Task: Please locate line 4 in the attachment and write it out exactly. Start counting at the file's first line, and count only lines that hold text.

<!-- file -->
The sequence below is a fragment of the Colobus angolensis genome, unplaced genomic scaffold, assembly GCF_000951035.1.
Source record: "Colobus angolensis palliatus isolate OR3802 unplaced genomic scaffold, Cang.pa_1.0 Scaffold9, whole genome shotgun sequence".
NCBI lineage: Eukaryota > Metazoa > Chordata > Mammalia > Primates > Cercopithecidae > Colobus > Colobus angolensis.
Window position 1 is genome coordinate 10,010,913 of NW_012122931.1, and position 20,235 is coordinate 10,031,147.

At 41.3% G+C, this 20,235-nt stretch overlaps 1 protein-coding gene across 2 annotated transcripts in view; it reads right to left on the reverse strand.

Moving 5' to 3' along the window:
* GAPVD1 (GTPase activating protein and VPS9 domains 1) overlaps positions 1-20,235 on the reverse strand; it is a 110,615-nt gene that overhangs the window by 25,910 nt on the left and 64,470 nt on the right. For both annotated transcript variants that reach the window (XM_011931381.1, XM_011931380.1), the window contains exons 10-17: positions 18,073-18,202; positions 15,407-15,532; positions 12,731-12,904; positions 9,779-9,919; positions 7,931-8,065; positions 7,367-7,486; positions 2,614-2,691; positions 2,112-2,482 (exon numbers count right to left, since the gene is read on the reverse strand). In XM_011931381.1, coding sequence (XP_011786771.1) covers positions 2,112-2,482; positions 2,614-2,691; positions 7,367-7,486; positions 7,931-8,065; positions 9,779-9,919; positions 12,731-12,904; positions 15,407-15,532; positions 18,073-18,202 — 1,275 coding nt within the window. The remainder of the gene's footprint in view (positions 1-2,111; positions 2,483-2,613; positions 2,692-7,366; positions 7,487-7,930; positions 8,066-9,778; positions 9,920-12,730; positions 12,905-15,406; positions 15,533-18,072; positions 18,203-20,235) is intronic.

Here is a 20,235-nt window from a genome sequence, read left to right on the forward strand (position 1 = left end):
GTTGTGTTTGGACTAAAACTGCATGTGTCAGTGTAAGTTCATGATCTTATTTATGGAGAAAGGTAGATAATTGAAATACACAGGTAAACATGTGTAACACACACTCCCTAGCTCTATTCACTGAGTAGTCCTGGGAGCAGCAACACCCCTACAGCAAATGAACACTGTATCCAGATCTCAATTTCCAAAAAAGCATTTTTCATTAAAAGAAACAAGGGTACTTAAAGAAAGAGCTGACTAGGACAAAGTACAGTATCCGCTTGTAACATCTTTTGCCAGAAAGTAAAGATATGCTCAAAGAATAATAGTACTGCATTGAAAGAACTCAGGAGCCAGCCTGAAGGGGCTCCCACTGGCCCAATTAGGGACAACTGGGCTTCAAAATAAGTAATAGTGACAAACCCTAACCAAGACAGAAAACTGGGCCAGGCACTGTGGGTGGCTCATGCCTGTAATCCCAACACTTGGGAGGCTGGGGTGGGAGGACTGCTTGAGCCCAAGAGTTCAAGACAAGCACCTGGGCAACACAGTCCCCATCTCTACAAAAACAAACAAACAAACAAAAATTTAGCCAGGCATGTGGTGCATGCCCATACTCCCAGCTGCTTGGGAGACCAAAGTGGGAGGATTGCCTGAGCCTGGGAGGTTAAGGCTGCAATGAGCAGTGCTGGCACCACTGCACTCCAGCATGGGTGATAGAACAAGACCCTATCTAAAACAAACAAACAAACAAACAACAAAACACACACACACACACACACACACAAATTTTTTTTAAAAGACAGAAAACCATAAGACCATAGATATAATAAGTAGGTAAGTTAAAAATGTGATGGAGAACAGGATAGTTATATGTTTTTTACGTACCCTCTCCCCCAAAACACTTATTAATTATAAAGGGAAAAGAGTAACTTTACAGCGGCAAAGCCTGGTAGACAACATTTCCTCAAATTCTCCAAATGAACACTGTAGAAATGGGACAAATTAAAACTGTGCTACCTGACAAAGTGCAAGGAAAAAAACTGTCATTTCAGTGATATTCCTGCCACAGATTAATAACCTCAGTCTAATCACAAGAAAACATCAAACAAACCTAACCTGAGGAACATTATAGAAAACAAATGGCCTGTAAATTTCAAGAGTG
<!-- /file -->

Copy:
Window position 1 is genome coordinate 10,010,913 of NW_012122931.1, and position 20,235 is coordinate 10,031,147.